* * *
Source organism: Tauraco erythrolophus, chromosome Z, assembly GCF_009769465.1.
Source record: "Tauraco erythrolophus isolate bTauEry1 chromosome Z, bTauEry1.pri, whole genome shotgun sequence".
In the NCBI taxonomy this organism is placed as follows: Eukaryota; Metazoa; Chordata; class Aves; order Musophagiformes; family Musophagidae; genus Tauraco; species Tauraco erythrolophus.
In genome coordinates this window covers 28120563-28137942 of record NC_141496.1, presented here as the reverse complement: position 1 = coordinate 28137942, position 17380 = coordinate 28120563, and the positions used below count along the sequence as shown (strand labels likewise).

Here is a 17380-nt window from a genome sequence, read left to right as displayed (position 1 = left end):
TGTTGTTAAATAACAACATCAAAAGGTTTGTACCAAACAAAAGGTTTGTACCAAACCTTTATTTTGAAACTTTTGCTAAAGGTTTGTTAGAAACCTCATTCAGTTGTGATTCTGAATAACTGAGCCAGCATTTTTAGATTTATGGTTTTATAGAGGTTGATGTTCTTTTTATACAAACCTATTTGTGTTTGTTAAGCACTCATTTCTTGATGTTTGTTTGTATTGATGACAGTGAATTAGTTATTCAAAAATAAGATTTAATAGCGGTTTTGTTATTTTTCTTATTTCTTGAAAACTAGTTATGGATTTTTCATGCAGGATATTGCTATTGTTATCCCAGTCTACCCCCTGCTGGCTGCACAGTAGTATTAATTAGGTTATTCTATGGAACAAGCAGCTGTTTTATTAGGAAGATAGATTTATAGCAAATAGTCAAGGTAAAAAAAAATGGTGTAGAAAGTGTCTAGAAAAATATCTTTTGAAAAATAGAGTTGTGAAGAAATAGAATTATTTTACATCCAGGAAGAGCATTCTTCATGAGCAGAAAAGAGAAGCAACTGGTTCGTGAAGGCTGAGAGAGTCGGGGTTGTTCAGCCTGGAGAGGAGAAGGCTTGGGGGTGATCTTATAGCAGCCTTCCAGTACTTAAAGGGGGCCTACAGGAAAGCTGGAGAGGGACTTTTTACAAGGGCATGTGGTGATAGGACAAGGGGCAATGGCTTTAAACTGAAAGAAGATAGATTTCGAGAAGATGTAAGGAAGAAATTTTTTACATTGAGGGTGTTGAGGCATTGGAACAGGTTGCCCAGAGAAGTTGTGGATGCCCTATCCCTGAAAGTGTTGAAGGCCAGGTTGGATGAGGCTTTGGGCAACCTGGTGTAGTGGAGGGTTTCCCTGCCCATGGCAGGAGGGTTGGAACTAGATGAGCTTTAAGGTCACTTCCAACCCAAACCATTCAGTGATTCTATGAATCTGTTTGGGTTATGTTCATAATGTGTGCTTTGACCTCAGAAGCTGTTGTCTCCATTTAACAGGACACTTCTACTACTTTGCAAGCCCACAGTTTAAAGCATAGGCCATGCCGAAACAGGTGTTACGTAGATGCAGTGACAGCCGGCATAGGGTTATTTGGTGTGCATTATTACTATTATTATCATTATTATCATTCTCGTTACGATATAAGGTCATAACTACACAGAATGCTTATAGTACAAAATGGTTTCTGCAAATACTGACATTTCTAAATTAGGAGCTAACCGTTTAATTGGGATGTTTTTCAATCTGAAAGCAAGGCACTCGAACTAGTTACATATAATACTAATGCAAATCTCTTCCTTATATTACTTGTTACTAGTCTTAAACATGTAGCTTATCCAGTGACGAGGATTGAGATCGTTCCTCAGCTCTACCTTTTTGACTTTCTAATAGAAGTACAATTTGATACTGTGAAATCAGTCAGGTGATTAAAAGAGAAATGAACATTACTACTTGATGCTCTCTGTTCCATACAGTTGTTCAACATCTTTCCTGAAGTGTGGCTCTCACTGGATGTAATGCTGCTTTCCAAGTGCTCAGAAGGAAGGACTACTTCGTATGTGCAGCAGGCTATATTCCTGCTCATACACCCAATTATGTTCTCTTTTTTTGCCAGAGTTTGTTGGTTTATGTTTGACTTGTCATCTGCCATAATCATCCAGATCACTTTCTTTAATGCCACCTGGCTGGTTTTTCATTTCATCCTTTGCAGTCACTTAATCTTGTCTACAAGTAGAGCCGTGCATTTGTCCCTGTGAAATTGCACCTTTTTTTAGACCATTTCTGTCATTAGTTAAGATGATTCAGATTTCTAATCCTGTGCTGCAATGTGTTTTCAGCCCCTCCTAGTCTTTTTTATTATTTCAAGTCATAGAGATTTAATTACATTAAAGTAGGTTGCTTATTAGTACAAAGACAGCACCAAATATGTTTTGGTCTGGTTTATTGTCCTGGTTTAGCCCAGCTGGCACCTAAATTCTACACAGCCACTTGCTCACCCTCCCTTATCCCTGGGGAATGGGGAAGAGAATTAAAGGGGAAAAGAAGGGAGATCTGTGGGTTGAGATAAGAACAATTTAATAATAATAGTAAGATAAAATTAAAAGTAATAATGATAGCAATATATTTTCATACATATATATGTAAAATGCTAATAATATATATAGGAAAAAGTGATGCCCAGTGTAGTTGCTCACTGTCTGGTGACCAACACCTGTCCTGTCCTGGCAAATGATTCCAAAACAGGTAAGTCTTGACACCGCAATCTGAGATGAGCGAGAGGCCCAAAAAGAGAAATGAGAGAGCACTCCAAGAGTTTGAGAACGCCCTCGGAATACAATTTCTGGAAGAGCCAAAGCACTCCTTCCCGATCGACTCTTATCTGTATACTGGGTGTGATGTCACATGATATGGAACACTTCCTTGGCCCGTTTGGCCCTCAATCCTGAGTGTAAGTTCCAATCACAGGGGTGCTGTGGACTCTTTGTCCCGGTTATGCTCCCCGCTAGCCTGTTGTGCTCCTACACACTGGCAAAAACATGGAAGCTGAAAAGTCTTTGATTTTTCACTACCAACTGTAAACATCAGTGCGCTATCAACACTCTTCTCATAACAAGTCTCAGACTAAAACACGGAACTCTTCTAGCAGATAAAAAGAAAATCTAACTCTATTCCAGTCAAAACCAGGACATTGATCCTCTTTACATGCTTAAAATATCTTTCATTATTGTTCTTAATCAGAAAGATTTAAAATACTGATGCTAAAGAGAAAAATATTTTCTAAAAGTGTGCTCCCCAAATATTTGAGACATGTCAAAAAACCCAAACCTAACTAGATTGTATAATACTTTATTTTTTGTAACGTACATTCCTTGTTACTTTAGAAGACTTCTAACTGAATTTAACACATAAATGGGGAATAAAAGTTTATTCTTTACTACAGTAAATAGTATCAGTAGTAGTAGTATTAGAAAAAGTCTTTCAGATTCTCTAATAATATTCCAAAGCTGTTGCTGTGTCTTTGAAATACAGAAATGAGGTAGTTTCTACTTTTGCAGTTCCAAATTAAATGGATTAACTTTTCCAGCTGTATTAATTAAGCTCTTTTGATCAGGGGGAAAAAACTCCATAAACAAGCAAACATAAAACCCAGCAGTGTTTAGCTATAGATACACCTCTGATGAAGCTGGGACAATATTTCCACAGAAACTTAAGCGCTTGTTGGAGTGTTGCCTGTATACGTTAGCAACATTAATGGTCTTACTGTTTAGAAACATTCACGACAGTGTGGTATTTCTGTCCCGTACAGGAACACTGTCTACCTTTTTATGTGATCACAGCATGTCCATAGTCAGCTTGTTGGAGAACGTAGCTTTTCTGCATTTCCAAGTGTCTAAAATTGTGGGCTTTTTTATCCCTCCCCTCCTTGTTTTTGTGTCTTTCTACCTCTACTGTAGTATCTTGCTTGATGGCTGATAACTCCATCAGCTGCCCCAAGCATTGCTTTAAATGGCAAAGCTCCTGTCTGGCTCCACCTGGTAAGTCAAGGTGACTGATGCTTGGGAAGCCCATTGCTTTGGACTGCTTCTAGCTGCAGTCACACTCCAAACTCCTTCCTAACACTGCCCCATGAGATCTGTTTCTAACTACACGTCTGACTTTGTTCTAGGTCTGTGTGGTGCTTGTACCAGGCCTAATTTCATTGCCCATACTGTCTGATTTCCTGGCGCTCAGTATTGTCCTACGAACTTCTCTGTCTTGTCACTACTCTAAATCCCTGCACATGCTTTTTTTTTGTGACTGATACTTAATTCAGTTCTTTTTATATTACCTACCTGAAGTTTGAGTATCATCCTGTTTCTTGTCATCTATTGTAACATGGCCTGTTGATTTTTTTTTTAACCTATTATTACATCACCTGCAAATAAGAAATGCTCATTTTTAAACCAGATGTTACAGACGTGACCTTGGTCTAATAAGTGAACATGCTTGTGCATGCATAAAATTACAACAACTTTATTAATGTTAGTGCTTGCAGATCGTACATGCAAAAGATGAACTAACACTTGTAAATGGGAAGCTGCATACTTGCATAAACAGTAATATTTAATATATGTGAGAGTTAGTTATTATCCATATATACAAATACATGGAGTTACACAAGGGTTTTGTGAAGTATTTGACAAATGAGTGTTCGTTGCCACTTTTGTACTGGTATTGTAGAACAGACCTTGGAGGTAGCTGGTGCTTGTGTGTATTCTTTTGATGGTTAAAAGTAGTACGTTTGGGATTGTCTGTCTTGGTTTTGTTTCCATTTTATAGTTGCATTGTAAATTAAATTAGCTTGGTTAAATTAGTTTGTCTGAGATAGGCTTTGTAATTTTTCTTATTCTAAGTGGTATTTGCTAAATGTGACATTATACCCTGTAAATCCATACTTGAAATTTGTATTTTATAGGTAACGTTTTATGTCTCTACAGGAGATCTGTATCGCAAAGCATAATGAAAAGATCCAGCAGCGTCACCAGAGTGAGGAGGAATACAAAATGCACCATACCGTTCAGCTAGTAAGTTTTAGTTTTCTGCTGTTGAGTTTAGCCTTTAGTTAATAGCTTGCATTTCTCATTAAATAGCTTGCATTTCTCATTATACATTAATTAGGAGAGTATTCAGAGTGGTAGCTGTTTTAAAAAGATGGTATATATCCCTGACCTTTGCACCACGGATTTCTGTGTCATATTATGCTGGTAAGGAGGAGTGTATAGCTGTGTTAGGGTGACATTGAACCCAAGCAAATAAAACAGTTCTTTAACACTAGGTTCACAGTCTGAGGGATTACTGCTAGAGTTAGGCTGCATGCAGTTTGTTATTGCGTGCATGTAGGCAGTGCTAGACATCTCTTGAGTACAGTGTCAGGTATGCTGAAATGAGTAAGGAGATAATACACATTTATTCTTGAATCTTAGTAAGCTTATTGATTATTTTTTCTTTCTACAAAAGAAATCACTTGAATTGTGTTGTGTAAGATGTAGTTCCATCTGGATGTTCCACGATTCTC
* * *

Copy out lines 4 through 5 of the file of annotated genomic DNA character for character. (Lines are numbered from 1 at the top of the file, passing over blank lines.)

In genome coordinates this window covers 28120563-28137942 of record NC_141496.1, presented here as the reverse complement: position 1 = coordinate 28137942, position 17380 = coordinate 28120563, and the positions used below count along the sequence as shown (strand labels likewise).

Here is a 17380-nt window from a genome sequence, read left to right as displayed (position 1 = left end):